Tickets (starting at $99 for one day or $149 for both days) for Two Step Inn will be available on presale starting November 4 at 10 am, with a public sale two hours later, at noon. Premium tickets include amenities like seating, air conditioned restrooms, VIP bars and dining, lockers, and more. More information and ticket sales at www.twostepinn.com.

Photo courtesy of Lake Austin Spa Resort

Austin's acclaimed destination spa unwraps exclusive $1,000 Swiss facial for 25th anniversary

Palatial pampering

When the Lake Austin Spa Resort went shopping for a 25th-anniversary gift for guests, it aimed higher than traditional silver and picked treatments that incorporated gold, diamonds, and caviar. As a result, the dreamy destination spa now offers some of the most opulent, exclusive, and — at upwards of $1,000 — most expensive facials in the world.

In anticipation of its milestone anniversary in 2022, the Lake Austin Spa Resort’s LakeHouse Spa partnered with Swiss luxury skincare brand Valmont to introduce the new facials, which are as cutting-edge as they are indulgent.

Creme de la creme among them is The Regal by Valmont, which costs a jaw-dropping $1,050. The Regal was designed in Switzerland exclusively for LakeHouse Spa, and Austin is the only place in the world to get it.

“It’s definitely a once-in-a-lifetime experience for a lot of people,” says Becky Bence, Lake Austin Spa Resort lead esthetician. “And it’s definitely worth it.”

The 135-minute facial begins with the high-tech deep cleanse of the HydroFacial and proceeds with seven masks, including four collagen masks, a papaya enzyme, and a medical-grade LED light mask. Every single product from Valmont’s ultra luxe “masterpiece collection” called l’Elixir des Glaciers is used; some products are made with an uber anti-aging essence of gold sturgeon fish. All are applied using a Valmont signature “butterfly” motion that helps to lift and sculpt the face.

What puts the Regal over the top, though, are 35 minutes of choreographed massage, including a 500-year-old technique called “kobido,'' developed for the empress of Japan. Touted as a “surgical facelift as a massage," Bence says, kobido was once reserved only for nobility and the empress, then later handed down from masters to disciples.

So rarified is the Regal facial, that just six of the 21 LakeHouse Spa estheticians are trained to perform it. They learned at a weeklong “bootcamp” conducted by two Valmont experts who flew in to Austin from Switzerland.

“It was kind of like the Navy Seal program of facials,” Bence says. “It was kind of like being handed down something from a true master.”

The $1K price tag hasn’t kept people away. Since the Regal was introduced several months ago, guests have come from all over the world — and from all corners of Texas — to experience what the spa calls “the ultimate in anti-aging perfection and cellular renewal.” (After all $1,000 is still far less than an actual facelift or even regular nick-tuck-plump-ups by a cosmetic surgeon.)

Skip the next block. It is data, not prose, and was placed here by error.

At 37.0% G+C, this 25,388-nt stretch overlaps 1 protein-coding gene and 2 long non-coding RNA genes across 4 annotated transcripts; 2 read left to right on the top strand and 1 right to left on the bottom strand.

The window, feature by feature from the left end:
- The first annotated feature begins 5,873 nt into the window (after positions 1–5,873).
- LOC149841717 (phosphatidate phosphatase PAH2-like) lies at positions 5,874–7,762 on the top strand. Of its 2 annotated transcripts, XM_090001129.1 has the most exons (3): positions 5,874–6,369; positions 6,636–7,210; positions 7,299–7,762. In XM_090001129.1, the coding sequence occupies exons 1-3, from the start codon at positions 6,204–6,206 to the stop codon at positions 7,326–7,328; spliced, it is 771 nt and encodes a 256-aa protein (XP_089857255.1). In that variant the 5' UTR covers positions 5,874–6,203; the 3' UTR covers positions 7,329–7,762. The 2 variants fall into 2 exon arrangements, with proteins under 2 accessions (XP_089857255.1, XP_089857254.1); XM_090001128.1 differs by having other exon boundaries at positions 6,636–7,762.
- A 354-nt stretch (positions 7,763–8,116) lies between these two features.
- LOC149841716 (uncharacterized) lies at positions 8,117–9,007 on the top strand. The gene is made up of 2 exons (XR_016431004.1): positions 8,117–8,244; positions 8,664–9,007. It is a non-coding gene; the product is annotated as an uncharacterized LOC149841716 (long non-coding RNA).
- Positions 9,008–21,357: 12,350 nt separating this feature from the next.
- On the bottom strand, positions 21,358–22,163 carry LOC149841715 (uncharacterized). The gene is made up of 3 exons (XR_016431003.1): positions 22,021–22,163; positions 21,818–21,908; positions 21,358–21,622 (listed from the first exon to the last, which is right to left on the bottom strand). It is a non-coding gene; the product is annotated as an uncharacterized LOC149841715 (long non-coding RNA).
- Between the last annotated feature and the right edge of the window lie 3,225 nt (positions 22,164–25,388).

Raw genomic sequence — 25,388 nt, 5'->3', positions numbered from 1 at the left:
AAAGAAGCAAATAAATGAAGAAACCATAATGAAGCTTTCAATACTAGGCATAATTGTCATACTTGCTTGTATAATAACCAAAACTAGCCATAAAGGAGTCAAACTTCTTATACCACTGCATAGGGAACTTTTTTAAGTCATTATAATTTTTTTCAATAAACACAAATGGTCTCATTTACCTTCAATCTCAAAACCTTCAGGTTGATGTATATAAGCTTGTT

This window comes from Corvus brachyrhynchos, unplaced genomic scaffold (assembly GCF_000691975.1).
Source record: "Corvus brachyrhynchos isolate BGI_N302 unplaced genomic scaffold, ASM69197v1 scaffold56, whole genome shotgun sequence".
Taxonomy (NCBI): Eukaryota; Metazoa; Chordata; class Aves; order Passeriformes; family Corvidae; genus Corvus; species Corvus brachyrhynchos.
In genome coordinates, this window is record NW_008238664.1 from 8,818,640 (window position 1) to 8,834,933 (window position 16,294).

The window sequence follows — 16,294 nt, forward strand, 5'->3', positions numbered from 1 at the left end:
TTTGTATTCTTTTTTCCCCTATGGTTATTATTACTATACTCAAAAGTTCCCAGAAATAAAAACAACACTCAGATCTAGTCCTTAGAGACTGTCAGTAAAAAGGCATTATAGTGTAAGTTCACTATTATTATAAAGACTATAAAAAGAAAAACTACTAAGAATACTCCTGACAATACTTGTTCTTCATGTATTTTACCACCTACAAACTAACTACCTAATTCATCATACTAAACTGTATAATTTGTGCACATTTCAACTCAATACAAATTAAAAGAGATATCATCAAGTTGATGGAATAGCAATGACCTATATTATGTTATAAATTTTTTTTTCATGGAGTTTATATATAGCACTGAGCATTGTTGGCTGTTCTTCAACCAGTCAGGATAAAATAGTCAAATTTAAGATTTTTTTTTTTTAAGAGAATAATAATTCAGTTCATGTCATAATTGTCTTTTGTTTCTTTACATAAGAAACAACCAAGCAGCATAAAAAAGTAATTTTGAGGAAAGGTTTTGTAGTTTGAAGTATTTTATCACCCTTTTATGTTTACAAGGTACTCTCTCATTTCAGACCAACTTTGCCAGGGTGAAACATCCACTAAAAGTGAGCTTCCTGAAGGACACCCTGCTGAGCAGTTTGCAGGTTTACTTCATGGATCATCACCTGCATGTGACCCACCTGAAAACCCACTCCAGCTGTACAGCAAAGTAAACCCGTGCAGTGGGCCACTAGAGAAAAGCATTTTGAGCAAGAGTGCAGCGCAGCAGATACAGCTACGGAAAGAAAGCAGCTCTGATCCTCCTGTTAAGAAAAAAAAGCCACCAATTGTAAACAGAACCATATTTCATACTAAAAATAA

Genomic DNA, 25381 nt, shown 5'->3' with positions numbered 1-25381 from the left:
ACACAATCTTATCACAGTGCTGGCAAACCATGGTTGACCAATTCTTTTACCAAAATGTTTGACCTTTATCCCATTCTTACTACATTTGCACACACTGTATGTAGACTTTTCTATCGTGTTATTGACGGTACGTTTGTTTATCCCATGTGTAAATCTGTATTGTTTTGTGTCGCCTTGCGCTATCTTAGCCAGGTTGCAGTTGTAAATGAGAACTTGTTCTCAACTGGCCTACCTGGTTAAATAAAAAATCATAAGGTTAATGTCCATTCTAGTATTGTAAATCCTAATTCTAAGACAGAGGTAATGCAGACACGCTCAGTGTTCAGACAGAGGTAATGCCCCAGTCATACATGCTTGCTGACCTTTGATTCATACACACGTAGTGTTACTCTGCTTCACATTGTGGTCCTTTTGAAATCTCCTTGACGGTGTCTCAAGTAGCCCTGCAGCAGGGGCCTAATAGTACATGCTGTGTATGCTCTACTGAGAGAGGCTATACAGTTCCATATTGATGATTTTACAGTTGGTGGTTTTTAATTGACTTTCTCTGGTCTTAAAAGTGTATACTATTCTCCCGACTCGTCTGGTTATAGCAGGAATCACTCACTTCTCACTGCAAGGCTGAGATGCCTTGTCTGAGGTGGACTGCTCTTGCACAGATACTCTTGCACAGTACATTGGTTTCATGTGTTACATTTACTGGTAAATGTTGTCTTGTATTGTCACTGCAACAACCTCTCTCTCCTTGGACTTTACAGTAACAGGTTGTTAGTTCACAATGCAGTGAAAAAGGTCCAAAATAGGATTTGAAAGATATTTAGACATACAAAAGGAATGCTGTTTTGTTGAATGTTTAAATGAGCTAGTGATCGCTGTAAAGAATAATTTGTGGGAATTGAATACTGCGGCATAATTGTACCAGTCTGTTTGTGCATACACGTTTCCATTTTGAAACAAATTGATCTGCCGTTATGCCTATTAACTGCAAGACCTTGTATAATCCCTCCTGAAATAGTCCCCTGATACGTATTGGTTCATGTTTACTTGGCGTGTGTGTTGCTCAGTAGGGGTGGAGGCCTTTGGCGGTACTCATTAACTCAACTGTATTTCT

Why reach all the way to Switzerland for the palatial new treatments? After emerging from COVID shutdowns, Bence says, LakeHouse Spa personnel “auditioned” just about every single skincare line out there. The estheticians voted, and Valmont won.

“We wanted to add something really special, something luxurious but yet something out-of-this-world amazing that truly benefited the skin,” Bence says. “Something almost to replace Botox and fillers …that gave you basically a natural face-lift without being invasive but still being relaxing.”

In addition to the Regal, other new Valmont facials introduced in this 25th anniversary year include:

  • The 150-minute Gold & Diamond Trifecta Facial that involves three massages, four masks, infra-red LED, and a hydrogel mask with micronized gold and diamonds, which costs $990.
  • The Golden Aura Rose & Caviar Facial, a 100-minute treatment that incorporates marine products containing caviar extract and Diamond Collagen, costing $790.
  • Energy of the Glaciers, a 90-minute facial that features rare ingredients from Switzerland and deep, structural massage of the face, stimulating muscles to tone and lift; $750.
  • Luminosity of Ice Facial, a 90-minute treatment described as a “toxin-flushing, facial reflexology-inspired facial” that uses a cocktail of seven plants organically cultivated at high altitudes; $650.

The spa also has a complete menu of non-Valmont facials and dozens of other signature treatments.

Luxe but laid back
Lake Austin Spa Resort’s Dallas-based co-owner, Mike McAdams, says the new facials are indicative of how high the spa wanted to aim for its 25th anniversary.

“Our guest demands a luxurious, more refined experience, and Valmont helps us deliver on that objective,” he says.

And yet, Lake Austin Spa Resort remains a place where robed guests can emerge from a $1,000 facial and step over geckos skittering along the sidewalk while a speedboat whizzes by pumping Beyonce through the speakers. It’s upscale but unpretentious, luxurious but laid-back — almost like “spa camp.”